A & M whitework wedding monogram

A & M wedding monogram (hand embroidered by Mary Addison)

Out of the blue, old friends from America emailed to arrange meeting, as they do whenever they come to the UK which is pretty often. Last time they took me to the National Gallery for lunch and then whisked me off to the Savoy (where they were staying) for tea, although truth to tell we had so much to catch up with that we scarcely gave more than a glance at our environment. This time I invited them to our packed little house, which was already swollen by the (welcome) addition of daughter No 2. They were themselves staying at George Gilbert Scott’s St Pancras Hotel and I was quite tempted to say we’d go to them, but it was our turn to be hospitable and coming to us they would also see other members of the family so, to Islington they came.

Embroidered initial A from A & M wedding monogram (hand embroidered by Mary Addison)

Embroidered initial M from A & M wedding monogram (hand embroidered by Mary Addison)

We first met them when my children were at primary school in west London. They appeared at the school en famille while the father was completing his doctorate thesis at UCL. Both of us had daughters called Allegra and both had so named the girls after one of Byron’s daughters. We try to forget that Byron’s poor little Allegra (daughter of  Claire Clairmont, step sister of Mary Shelley) had been hived off to live in an Italian convent where she had died aged 5. Fortunately both our Allegras passed the 5 year mark and are into their thirties, thriving and with offspring of their own. But our meeting on Chiswick Back Common forged a bond which has lasted even after the Americans returned to California and my first marriage had broken up.

A & M wedding monogram: work in progress, showing design in running stitch and felt padding for letters

American Allegra had married 6 years ago and I owed her and her husband a wedding present. I had long ago designed a monogram for the couple, so I needed to waste no time with pencil and paper. (My design was based on a scrapbook picture of a pearl and silver necklace which is shown below. The little silver twig reminded me of mistletoe, so I drew my leaves and berries to look a bit more mistletoey.) With a deadline 5 days away I set to, feeling confident that the task was quite easily doable. Then the drains intervened…and after their unblocking,  the ensuing backlog of piles of clothes washing and the general dross of temporarily disordered lives loomed large – so loud and unavoidable was their siren call, that all other activities were cast aside including my monogram with the tight deadline.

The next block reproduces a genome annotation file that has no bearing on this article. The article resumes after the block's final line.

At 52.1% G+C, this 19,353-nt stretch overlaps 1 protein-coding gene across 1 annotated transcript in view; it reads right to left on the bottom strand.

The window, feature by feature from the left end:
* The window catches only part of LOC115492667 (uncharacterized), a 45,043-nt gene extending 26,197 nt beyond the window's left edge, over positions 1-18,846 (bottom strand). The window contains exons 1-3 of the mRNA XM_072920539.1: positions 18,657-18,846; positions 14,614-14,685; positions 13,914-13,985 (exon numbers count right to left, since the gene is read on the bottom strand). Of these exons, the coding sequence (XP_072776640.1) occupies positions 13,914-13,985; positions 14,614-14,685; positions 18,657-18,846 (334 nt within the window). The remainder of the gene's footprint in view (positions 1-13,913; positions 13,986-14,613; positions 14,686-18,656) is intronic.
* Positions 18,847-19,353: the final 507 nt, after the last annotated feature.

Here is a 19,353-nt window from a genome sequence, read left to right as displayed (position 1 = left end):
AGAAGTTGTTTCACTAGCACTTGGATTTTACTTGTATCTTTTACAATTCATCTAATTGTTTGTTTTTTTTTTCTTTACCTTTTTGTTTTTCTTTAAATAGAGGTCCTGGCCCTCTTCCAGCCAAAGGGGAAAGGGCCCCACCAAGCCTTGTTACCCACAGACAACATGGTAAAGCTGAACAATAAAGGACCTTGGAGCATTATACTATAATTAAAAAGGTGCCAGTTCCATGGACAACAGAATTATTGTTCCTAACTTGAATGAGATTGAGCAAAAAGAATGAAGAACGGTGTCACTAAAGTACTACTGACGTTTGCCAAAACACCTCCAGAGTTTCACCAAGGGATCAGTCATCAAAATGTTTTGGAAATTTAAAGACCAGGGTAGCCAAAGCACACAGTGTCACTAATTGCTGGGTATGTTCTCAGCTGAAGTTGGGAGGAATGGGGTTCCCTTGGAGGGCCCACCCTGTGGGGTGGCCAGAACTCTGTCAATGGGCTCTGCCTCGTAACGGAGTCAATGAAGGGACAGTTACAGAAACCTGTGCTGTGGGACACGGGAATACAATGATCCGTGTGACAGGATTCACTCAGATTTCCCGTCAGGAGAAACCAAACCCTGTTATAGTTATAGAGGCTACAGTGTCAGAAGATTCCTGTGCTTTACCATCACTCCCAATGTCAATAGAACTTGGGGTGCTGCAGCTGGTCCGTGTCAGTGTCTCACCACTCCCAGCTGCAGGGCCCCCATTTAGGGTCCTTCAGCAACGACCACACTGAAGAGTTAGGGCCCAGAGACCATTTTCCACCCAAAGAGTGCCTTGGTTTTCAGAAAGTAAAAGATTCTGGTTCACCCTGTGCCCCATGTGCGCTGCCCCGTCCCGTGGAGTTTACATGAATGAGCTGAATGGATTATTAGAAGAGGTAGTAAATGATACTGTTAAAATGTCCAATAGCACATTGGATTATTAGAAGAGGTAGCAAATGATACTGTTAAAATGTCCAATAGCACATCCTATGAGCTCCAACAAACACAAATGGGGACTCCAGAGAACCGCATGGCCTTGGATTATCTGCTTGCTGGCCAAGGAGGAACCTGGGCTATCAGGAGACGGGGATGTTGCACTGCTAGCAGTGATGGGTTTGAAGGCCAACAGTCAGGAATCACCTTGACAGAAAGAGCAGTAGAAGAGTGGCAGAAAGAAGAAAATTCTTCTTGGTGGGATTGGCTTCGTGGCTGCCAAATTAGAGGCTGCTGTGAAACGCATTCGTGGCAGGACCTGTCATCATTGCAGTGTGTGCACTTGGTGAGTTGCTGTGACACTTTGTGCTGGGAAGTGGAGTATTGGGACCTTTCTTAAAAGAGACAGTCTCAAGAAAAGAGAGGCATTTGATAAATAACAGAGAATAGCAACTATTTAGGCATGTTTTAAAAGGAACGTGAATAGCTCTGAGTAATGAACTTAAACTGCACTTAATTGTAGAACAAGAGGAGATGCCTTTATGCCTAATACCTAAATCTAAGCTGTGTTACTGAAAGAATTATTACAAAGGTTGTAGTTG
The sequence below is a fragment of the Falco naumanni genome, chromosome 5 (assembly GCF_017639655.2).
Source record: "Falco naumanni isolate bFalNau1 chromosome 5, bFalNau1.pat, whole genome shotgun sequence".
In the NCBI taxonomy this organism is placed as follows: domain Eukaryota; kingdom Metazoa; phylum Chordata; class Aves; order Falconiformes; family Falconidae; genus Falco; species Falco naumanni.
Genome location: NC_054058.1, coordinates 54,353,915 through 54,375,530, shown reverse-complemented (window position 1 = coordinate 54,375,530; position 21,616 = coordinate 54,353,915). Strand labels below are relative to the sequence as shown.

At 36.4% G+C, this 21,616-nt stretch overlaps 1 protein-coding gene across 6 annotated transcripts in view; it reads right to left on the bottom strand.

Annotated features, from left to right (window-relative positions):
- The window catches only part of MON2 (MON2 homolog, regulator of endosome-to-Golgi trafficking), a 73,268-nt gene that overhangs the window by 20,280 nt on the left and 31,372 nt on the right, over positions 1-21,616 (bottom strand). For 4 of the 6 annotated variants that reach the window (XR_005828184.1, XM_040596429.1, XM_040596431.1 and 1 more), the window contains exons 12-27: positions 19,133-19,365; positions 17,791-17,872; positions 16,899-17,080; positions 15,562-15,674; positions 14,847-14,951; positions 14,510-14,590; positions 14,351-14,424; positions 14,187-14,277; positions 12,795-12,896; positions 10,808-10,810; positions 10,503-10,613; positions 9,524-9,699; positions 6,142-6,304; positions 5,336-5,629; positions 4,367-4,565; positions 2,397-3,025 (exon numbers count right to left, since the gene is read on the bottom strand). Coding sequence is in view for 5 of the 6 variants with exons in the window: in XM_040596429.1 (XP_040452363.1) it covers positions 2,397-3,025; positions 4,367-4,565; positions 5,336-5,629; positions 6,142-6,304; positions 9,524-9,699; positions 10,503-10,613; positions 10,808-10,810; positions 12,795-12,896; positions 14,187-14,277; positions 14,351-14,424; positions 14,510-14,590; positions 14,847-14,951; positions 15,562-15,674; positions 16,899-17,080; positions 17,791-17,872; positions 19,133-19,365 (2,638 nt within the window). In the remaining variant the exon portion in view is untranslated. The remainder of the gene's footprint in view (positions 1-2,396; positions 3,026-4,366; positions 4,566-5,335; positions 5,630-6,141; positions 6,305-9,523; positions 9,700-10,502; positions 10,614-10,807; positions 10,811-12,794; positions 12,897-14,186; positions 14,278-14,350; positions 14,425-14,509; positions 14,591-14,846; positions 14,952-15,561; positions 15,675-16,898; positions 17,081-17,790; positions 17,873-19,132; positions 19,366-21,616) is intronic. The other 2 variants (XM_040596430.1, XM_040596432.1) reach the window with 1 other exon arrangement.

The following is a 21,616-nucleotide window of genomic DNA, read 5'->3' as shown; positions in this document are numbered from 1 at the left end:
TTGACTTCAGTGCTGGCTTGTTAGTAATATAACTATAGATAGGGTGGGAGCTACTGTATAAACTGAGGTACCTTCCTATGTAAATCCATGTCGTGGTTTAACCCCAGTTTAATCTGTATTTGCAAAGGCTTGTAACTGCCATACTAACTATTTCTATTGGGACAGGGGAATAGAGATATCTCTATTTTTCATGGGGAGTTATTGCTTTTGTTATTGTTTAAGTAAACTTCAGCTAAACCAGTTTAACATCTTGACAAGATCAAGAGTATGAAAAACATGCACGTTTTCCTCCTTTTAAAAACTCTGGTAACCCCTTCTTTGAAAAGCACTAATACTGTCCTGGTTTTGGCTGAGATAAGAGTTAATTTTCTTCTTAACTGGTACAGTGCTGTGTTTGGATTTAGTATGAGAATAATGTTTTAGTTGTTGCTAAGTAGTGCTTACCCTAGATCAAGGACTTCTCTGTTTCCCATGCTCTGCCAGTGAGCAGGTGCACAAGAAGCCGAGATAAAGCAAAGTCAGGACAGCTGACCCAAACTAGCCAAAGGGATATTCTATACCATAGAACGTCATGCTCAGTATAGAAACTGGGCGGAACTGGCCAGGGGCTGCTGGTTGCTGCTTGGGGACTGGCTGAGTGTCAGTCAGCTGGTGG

Shell with monogram letters. The A is very similar to the A in A & M wedding monogram but stitching is slightly different (hand embroidered by Mary Addison)

Of course the monogram was not finished and framed in time for our friends to take with them. It is, however, finished now and can be packaged up ready for their next visit to the UK.

A & M wedding monogram before framing (hand embroidered by Mary Addison)

On a practical note, I’d like to record that I used Anchor No 2 – a slightly yellowy white – which gleams with a light gold sheen on white linen. People often ask to see work in progress so I enclose a photograph of  the start of embroidery. I had copied the design from a pencil drawing using a light box. Having zigzagged the edge of the fabric, I backed the design with a stabilising fabric like Stitch N Tear to give a firm base for embroidery as I don’t enjoy using a hoop. The design was then picked out in 2 strand embroidery thread running stitch. Next it was washed with special attention to removing the pencil lines.  Rolling the wet fabric in a clean tea towel, I follow this by ironing it between two clean tea towels while still damp and I then leave it lying flat to really dry out for a few hours. When I come to embroider I might embroider over the lines I’ve already stitched but I often remove these threads as I go, using the stitch holes for guidance. When the embroidery is completed, I cut or pull away the stabiliser fabric.